Zionists Call for “exodus from Poland;” Government Agrees to Ease Border Controls

Polish Zionist organizations have decided to proclaim an “Exodus from Poland” in view of the persistent anti-Semitic violence throughout the country, which is being intensified as opposition parties launch their campaigns for the forthcoming parliamentary elections.

In revealing their decision to the government, the Zionist leaders asked the authorities to open the frontiers to Jews desiring to leave the country. The government has acceded to their request and has promised to instruct border guards to permit Jews to cross the frontiers freely within a specified one-month period.

Jewish Communists are opposing the exodus of Jews, while the Jewish Socialist Bund decided to give its members a free hand. The decision of the Zionist groups has not been made public either in the Jewish or in the Polish press, but Jews in Lodz and in other cities somehow got wind of it before it was even disclosed to the government, and thousands of them are now making ready to emigrate.

AUTHORITIES WILLING TO PERMIT EXIT OF 3,000 JEWS DAILY

The Polish authorities indicated that they would be willing to permit 3,000 Jews to leave daily during the one-month period. This would mean that 90,000 Jews could emigrate.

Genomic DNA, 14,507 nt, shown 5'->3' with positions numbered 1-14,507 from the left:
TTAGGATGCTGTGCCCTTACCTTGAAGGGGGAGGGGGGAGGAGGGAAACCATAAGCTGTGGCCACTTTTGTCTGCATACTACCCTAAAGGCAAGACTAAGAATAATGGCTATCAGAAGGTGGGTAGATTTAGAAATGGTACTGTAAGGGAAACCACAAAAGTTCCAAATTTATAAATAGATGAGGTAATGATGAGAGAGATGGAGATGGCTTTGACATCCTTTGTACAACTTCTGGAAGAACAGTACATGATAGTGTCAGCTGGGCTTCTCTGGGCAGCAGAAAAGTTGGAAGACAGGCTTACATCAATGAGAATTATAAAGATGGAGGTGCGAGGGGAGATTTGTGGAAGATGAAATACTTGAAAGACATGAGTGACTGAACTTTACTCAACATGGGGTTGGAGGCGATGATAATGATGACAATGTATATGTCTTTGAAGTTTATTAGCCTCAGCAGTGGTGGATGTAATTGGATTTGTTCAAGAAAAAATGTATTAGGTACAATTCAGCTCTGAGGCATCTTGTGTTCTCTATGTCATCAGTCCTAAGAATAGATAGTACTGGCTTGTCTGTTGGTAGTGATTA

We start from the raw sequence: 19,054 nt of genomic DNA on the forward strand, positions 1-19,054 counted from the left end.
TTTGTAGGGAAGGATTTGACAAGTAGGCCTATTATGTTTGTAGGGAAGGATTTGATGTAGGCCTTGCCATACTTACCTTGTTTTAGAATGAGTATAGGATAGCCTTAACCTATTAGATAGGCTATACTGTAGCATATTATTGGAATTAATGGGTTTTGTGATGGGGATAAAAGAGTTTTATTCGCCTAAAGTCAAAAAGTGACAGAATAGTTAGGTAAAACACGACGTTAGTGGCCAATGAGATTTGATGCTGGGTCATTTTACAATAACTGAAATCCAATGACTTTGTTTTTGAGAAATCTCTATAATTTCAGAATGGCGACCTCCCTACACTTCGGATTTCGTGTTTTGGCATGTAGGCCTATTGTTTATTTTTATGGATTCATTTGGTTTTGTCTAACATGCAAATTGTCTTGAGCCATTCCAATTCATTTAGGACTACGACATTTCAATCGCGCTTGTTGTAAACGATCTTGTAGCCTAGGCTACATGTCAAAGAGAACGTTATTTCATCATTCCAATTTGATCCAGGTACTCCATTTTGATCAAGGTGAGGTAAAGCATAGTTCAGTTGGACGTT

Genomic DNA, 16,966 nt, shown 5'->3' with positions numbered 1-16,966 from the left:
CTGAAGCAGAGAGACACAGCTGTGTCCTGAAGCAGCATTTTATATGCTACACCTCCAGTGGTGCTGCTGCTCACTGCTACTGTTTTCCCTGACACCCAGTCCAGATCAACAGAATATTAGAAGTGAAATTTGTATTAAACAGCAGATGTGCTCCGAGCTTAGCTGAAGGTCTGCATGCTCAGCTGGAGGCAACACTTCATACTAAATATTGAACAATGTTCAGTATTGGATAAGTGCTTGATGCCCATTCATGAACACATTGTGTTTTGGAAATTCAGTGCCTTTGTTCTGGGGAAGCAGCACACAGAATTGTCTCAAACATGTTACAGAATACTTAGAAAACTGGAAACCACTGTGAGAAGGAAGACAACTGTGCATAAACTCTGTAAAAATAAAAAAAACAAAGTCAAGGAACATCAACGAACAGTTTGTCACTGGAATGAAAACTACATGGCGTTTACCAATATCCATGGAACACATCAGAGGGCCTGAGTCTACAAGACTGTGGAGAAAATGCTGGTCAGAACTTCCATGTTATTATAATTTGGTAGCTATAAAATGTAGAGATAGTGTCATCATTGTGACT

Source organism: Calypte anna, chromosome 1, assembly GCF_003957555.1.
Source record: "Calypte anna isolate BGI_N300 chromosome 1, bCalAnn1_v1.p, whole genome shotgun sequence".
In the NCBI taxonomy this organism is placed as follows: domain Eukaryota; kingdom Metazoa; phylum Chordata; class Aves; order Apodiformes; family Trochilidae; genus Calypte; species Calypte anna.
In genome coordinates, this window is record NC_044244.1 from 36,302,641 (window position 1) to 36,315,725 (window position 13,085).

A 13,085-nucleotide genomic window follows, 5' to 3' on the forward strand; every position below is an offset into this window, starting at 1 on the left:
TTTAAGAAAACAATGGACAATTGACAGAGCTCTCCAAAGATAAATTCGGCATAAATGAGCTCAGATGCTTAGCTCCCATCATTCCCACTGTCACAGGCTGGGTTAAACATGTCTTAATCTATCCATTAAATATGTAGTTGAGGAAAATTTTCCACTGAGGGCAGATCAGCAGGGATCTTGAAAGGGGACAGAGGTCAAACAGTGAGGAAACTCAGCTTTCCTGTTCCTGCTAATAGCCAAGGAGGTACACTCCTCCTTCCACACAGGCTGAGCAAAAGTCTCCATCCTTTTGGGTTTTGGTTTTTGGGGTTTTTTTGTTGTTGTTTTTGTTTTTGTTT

While no Jewish group is conducting organized emigration of adults from here, institutions caring for Jewish children are organizing units of Jewish orphans and are sending them, under special supervision, to various frontiers from where they cross into neighboring countries, for a temporary stay.

In Lodz, the largest Jewish center in Poland, groups of Jews can be seen passing through the streets with knapsacks on their shoulders, all walking in the direction of the Polish frontiers. Many Jews are giving up their jobs and leaving all their possessions and dwellings behind them, in order to reach the frontier in the shortest possible time

ZIONIST TRAINING CAMPS DISSOLVE; ALL MEMBERS EMIGRATE

Many of the Zionist training camps, most of which were in Lodz, are being dissolved, their members either having already crossed the frontiers into neighboring countries, or are getting ready to cross these frontiers.

A group of thirty Jewish writers and artists is leaving the country within a few days. They received visas permitting their immigration into Italy and other countries. Most of them had been repatriated from the Soviet Union during the last few months.

The Central Jewish Committee in Warsaw and its local branches throughout the country are unaffected by the mass-exodus. Leaders of the committee are continuing their work of planning economic relief for those Jews who may remain in Poland.

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